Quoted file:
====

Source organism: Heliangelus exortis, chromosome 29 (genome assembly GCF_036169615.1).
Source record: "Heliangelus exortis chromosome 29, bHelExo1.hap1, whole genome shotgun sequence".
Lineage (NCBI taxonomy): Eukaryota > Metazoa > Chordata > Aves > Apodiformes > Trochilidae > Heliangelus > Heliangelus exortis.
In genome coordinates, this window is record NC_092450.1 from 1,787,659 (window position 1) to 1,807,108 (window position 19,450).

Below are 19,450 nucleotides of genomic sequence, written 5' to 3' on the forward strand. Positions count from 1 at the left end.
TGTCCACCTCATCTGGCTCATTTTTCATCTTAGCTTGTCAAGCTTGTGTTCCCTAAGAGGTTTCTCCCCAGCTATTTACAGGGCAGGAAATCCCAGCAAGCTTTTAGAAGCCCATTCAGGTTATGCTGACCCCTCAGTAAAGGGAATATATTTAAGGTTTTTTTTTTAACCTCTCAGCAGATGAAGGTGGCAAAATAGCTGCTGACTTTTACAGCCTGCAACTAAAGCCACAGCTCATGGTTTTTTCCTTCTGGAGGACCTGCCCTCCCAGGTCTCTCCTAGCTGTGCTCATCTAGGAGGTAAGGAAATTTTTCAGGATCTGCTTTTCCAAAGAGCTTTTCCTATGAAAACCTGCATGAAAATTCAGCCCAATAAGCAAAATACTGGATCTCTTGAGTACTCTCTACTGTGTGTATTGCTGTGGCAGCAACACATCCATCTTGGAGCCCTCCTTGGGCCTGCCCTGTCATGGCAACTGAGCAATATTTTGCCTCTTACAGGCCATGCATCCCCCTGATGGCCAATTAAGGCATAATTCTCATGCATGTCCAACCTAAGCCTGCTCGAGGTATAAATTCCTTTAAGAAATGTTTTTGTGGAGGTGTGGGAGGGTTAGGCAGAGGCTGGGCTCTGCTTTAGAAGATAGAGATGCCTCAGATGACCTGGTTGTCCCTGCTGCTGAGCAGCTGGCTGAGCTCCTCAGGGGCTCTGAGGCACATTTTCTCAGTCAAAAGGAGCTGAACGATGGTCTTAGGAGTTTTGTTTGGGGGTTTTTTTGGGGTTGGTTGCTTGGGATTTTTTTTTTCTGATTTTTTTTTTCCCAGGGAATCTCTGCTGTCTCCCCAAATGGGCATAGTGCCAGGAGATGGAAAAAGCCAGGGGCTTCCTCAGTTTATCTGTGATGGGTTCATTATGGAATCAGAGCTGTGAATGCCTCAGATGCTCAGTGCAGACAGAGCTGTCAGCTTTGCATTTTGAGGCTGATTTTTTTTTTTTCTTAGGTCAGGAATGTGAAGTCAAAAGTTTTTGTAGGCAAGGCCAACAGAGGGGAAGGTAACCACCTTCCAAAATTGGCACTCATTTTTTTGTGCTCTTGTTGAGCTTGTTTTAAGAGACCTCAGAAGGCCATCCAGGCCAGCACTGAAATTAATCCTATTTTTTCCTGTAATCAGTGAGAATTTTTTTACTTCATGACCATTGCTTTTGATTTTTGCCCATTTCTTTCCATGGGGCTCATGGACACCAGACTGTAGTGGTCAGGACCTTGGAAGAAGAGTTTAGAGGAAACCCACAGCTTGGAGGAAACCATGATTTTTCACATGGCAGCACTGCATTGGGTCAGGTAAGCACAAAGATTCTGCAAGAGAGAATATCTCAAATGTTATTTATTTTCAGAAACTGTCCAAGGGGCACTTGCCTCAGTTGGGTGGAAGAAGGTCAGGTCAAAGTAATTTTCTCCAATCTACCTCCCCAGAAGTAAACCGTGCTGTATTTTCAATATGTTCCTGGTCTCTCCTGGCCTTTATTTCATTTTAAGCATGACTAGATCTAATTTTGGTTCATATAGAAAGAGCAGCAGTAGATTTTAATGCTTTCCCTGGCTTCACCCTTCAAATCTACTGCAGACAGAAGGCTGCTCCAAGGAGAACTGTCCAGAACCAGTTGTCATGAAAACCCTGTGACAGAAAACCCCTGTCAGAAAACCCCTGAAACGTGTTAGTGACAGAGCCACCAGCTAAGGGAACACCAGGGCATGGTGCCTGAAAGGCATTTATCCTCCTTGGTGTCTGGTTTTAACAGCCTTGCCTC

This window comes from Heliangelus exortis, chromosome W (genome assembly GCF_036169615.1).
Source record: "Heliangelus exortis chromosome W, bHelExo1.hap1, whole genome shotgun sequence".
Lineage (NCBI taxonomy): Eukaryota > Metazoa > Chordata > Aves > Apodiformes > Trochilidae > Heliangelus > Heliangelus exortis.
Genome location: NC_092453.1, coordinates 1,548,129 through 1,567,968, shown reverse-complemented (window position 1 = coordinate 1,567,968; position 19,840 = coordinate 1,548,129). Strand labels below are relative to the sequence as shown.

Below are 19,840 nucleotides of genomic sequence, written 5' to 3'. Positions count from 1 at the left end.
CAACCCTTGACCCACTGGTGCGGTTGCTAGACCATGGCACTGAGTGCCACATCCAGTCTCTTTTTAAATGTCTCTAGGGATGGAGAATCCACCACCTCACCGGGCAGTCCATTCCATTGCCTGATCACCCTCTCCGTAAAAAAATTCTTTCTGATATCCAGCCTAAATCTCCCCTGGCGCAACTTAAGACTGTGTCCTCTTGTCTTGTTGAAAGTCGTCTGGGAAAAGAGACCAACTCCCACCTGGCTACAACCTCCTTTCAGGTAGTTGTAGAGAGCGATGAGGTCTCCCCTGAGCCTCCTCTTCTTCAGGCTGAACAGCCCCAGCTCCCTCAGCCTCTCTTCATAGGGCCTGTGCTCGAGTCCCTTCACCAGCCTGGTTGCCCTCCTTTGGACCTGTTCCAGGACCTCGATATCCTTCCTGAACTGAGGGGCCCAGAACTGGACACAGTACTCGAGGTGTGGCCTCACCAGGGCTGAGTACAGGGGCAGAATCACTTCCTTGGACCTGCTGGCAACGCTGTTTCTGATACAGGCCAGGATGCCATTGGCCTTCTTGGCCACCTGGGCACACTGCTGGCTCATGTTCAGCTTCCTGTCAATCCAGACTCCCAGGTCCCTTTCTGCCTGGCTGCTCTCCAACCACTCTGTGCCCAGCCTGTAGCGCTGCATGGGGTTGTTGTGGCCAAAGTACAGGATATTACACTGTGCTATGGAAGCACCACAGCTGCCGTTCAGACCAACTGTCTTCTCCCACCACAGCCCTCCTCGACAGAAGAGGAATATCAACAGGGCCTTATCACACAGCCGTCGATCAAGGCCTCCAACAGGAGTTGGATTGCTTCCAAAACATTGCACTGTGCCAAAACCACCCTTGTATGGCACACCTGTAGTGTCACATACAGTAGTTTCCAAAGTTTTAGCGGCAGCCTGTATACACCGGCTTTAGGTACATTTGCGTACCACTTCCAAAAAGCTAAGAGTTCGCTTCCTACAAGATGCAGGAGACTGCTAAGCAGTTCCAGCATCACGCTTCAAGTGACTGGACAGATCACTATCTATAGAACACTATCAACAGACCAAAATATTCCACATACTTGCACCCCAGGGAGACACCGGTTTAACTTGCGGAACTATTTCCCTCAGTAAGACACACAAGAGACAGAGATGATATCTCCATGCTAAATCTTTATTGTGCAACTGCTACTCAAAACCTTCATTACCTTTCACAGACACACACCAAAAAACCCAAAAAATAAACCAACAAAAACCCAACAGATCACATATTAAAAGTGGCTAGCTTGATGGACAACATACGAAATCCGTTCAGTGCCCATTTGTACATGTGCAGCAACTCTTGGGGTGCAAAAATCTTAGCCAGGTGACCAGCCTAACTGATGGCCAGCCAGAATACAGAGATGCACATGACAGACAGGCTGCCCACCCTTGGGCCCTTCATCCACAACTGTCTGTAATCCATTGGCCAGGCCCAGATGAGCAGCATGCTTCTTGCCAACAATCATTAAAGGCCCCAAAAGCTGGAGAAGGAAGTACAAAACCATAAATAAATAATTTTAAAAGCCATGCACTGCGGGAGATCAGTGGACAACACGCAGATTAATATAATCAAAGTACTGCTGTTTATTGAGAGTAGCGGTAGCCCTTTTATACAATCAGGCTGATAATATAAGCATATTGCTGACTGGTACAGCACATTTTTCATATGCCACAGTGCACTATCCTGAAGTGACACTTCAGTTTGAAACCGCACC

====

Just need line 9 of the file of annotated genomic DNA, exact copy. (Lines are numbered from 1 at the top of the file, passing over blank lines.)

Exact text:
Lineage (NCBI taxonomy): Eukaryota > Metazoa > Chordata > Aves > Apodiformes > Trochilidae > Heliangelus > Heliangelus exortis.